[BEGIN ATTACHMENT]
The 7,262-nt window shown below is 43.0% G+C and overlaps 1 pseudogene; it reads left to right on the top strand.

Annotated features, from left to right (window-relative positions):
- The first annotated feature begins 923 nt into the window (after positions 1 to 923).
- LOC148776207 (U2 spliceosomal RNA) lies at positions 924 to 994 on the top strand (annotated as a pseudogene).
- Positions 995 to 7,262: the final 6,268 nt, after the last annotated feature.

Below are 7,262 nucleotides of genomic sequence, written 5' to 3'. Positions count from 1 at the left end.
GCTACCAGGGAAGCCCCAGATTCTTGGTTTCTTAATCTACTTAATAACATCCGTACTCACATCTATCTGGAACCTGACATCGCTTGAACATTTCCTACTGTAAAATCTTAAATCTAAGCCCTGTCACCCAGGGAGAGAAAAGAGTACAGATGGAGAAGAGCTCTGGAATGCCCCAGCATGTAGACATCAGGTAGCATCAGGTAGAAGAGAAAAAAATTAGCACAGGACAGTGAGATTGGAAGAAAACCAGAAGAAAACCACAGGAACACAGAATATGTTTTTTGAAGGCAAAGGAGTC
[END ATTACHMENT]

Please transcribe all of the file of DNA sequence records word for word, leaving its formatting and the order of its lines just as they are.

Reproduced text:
The 7,262-nt window shown below is 43.0% G+C and overlaps 1 pseudogene; it reads left to right on the top strand.

Annotated features, from left to right (window-relative positions):
- The first annotated feature begins 923 nt into the window (after positions 1 to 923).
- LOC148776207 (U2 spliceosomal RNA) lies at positions 924 to 994 on the top strand (annotated as a pseudogene).
- Positions 995 to 7,262: the final 6,268 nt, after the last annotated feature.

Below are 7,262 nucleotides of genomic sequence, written 5' to 3'. Positions count from 1 at the left end.
GCTACCAGGGAAGCCCCAGATTCTTGGTTTCTTAATCTACTTAATAACATCCGTACTCACATCTATCTGGAACCTGACATCGCTTGAACATTTCCTACTGTAAAATCTTAAATCTAAGCCCTGTCACCCAGGGAGAGAAAAGAGTACAGATGGAGAAGAGCTCTGGAATGCCCCAGCATGTAGACATCAGGTAGCATCAGGTAGAAGAGAAAAAAATTAGCACAGGACAGTGAGATTGGAAGAAAACCAGAAGAAAACCACAGGAACACAGAATATGTTTTTTGAAGGCAAAGGAGTC